The decline of northern civilisation

Rugby union north of Leicester is struggling. Simon Turnbull finds out why – and asks what needs to be done to help an ailing region

It is English rugby union's version of climate change or continental drift. Things have been slowly getting grim up north for some time now, but the outlook has never been quite so bleak. In 25 seasons of league rugby union in England, there has always been a northern club in the top tier. This term Sale are the sole representatives and their struggle to get off the blocks – with five defeats out of five prior to the visit of Leicester last night – has raised the prospect of the Premiership map being drastically redrawn, virtually cutting the country in half.

The scenario might be more than a tad premature, with six months of the 2012-13 Premiership season remaining, and with Newcastle looking likely to bounce straight back up from the Championship, but if you were to take Sale off the present Premiership chart the most northerly outpost would be Welford Road, Leicester.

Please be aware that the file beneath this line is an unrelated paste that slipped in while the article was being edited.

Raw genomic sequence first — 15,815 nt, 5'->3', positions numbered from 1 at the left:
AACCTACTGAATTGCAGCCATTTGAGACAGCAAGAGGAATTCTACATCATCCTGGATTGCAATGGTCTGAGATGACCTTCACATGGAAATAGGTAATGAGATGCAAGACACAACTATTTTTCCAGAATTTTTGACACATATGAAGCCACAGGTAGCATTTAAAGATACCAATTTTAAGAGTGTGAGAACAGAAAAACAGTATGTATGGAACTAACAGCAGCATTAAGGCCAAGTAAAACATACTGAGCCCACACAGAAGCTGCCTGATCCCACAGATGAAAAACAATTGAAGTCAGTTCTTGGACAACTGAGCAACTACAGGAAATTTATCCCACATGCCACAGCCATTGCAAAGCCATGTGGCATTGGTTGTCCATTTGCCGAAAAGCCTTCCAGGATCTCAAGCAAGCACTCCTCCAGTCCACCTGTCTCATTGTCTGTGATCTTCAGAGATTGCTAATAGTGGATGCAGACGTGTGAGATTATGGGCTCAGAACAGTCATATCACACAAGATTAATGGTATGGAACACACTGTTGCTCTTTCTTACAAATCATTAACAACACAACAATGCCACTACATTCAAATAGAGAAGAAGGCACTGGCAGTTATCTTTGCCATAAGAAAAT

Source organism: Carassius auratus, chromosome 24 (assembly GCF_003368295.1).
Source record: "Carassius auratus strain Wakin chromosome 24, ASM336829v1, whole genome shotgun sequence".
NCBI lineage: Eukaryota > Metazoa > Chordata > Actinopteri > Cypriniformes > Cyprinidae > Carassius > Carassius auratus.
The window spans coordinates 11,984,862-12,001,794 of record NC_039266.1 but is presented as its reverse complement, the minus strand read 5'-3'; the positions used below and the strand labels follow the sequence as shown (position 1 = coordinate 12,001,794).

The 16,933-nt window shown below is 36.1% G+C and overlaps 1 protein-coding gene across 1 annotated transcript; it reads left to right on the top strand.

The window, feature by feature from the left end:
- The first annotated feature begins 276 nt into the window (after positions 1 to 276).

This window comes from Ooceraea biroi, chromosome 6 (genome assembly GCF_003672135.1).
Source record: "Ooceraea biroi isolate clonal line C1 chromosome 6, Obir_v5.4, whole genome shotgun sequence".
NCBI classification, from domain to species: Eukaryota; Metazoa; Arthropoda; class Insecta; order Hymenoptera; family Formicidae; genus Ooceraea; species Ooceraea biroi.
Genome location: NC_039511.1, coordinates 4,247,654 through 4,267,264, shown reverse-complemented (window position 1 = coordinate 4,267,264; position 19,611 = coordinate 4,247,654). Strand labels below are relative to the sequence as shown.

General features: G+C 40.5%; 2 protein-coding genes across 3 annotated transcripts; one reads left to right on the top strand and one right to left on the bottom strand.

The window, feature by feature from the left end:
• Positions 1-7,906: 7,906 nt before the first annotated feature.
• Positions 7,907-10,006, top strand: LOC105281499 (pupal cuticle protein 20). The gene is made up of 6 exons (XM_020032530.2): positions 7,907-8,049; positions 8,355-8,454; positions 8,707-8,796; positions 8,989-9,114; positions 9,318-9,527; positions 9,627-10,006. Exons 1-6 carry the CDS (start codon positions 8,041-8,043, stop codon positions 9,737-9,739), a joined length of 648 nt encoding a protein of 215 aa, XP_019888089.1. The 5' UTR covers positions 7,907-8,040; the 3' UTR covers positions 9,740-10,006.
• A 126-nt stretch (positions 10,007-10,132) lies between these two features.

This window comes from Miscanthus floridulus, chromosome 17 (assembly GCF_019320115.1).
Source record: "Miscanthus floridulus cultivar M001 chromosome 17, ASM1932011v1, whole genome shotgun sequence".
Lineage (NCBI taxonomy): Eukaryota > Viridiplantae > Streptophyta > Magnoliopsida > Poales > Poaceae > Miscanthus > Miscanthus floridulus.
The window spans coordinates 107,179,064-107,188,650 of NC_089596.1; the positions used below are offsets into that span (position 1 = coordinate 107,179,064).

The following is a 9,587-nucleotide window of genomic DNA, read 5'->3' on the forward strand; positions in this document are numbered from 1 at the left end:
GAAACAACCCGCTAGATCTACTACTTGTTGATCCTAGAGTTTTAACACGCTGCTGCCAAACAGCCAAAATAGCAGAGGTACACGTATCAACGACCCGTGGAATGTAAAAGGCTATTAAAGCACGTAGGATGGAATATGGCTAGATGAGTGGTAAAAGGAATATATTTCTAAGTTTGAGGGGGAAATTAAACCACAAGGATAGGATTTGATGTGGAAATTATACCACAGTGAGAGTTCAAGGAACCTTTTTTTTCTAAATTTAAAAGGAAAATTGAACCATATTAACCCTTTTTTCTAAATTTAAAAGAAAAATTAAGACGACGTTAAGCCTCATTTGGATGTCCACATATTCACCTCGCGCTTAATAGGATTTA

"That is quite a frightening thought," says Alan Tait. "It has become very difficult for the clubs in the north. It's become a battle."

Tait should know. The former Scotland and Lions centre of excellence spent a season and a half battling to keep the Premiership flag flying at Kingston Park as head coach of Newcastle. The tide of departing stars, declining attendances and a slashed budget proved too great to overcome.

The Falcons clung on to the top perch by a point at the end of the 2010-11 season, Tait's first season in charge. Last season they fell a point short, dropping into the Championship and parting company with Tait along the way.